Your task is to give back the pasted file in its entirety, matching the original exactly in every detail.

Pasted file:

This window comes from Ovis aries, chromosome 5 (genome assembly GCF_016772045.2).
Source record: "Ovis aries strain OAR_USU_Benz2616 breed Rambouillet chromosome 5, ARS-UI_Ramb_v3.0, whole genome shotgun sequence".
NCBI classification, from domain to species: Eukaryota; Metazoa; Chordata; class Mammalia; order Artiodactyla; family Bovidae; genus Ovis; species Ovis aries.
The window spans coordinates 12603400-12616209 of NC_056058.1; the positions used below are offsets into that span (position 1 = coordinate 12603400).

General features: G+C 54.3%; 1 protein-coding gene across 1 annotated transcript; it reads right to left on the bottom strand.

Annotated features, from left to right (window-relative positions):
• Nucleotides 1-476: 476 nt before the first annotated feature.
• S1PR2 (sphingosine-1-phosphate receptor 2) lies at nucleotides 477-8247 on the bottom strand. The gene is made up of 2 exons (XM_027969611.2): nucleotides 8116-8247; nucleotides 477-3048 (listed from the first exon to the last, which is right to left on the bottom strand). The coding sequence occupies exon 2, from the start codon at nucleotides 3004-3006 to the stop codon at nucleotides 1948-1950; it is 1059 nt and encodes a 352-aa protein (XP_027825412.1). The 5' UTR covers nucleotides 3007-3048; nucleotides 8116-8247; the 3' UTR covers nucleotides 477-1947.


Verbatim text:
This window comes from Ovis aries, chromosome 5 (genome assembly GCF_016772045.2).
Source record: "Ovis aries strain OAR_USU_Benz2616 breed Rambouillet chromosome 5, ARS-UI_Ramb_v3.0, whole genome shotgun sequence".
NCBI classification, from domain to species: Eukaryota; Metazoa; Chordata; class Mammalia; order Artiodactyla; family Bovidae; genus Ovis; species Ovis aries.
The window spans coordinates 12603400-12616209 of NC_056058.1; the positions used below are offsets into that span (position 1 = coordinate 12603400).

General features: G+C 54.3%; 1 protein-coding gene across 1 annotated transcript; it reads right to left on the bottom strand.

Annotated features, from left to right (window-relative positions):
• Nucleotides 1-476: 476 nt before the first annotated feature.
• S1PR2 (sphingosine-1-phosphate receptor 2) lies at nucleotides 477-8247 on the bottom strand. The gene is made up of 2 exons (XM_027969611.2): nucleotides 8116-8247; nucleotides 477-3048 (listed from the first exon to the last, which is right to left on the bottom strand). The coding sequence occupies exon 2, from the start codon at nucleotides 3004-3006 to the stop codon at nucleotides 1948-1950; it is 1059 nt and encodes a 352-aa protein (XP_027825412.1). The 5' UTR covers nucleotides 3007-3048; nucleotides 8116-8247; the 3' UTR covers nucleotides 477-1947.